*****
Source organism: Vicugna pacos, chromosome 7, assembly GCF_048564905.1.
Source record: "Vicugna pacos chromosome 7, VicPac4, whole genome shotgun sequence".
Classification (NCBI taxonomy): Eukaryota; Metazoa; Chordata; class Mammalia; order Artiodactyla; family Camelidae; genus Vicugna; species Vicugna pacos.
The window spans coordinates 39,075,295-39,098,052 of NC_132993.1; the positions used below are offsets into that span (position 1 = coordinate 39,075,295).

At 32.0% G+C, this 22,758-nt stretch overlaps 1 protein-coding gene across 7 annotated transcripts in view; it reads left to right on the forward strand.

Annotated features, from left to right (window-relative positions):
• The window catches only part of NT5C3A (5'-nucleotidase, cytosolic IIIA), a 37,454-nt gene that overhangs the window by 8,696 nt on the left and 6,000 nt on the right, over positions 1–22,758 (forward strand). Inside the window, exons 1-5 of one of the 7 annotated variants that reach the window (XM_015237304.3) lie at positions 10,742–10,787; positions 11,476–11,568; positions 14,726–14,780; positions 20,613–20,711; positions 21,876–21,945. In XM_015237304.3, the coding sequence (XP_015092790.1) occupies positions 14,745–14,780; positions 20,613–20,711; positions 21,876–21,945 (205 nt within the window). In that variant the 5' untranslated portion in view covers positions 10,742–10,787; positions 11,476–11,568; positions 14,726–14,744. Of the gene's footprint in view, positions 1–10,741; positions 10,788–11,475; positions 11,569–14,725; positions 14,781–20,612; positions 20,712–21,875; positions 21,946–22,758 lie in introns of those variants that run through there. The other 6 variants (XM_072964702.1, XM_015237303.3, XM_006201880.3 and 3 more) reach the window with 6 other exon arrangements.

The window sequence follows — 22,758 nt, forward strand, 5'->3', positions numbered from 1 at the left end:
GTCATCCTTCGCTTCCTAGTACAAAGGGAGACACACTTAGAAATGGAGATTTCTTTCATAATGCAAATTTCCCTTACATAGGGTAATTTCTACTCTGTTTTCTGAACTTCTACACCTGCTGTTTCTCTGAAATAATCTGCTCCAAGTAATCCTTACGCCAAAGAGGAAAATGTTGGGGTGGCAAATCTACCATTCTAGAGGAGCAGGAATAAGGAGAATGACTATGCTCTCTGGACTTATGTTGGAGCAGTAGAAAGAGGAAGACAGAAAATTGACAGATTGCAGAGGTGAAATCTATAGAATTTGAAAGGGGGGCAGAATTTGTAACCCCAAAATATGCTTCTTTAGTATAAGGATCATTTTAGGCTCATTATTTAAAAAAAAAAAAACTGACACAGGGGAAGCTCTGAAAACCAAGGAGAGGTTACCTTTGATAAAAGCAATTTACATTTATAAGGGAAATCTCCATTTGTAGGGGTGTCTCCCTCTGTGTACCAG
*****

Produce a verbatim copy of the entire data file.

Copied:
Source organism: Vicugna pacos, chromosome 7, assembly GCF_048564905.1.
Source record: "Vicugna pacos chromosome 7, VicPac4, whole genome shotgun sequence".
Classification (NCBI taxonomy): Eukaryota; Metazoa; Chordata; class Mammalia; order Artiodactyla; family Camelidae; genus Vicugna; species Vicugna pacos.
The window spans coordinates 39,075,295-39,098,052 of NC_132993.1; the positions used below are offsets into that span (position 1 = coordinate 39,075,295).

At 32.0% G+C, this 22,758-nt stretch overlaps 1 protein-coding gene across 7 annotated transcripts in view; it reads left to right on the forward strand.

Annotated features, from left to right (window-relative positions):
• The window catches only part of NT5C3A (5'-nucleotidase, cytosolic IIIA), a 37,454-nt gene that overhangs the window by 8,696 nt on the left and 6,000 nt on the right, over positions 1–22,758 (forward strand). Inside the window, exons 1-5 of one of the 7 annotated variants that reach the window (XM_015237304.3) lie at positions 10,742–10,787; positions 11,476–11,568; positions 14,726–14,780; positions 20,613–20,711; positions 21,876–21,945. In XM_015237304.3, the coding sequence (XP_015092790.1) occupies positions 14,745–14,780; positions 20,613–20,711; positions 21,876–21,945 (205 nt within the window). In that variant the 5' untranslated portion in view covers positions 10,742–10,787; positions 11,476–11,568; positions 14,726–14,744. Of the gene's footprint in view, positions 1–10,741; positions 10,788–11,475; positions 11,569–14,725; positions 14,781–20,612; positions 20,712–21,875; positions 21,946–22,758 lie in introns of those variants that run through there. The other 6 variants (XM_072964702.1, XM_015237303.3, XM_006201880.3 and 3 more) reach the window with 6 other exon arrangements.

The window sequence follows — 22,758 nt, forward strand, 5'->3', positions numbered from 1 at the left end:
GTCATCCTTCGCTTCCTAGTACAAAGGGAGACACACTTAGAAATGGAGATTTCTTTCATAATGCAAATTTCCCTTACATAGGGTAATTTCTACTCTGTTTTCTGAACTTCTACACCTGCTGTTTCTCTGAAATAATCTGCTCCAAGTAATCCTTACGCCAAAGAGGAAAATGTTGGGGTGGCAAATCTACCATTCTAGAGGAGCAGGAATAAGGAGAATGACTATGCTCTCTGGACTTATGTTGGAGCAGTAGAAAGAGGAAGACAGAAAATTGACAGATTGCAGAGGTGAAATCTATAGAATTTGAAAGGGGGGCAGAATTTGTAACCCCAAAATATGCTTCTTTAGTATAAGGATCATTTTAGGCTCATTATTTAAAAAAAAAAAAACTGACACAGGGGAAGCTCTGAAAACCAAGGAGAGGTTACCTTTGATAAAAGCAATTTACATTTATAAGGGAAATCTCCATTTGTAGGGGTGTCTCCCTCTGTGTACCAG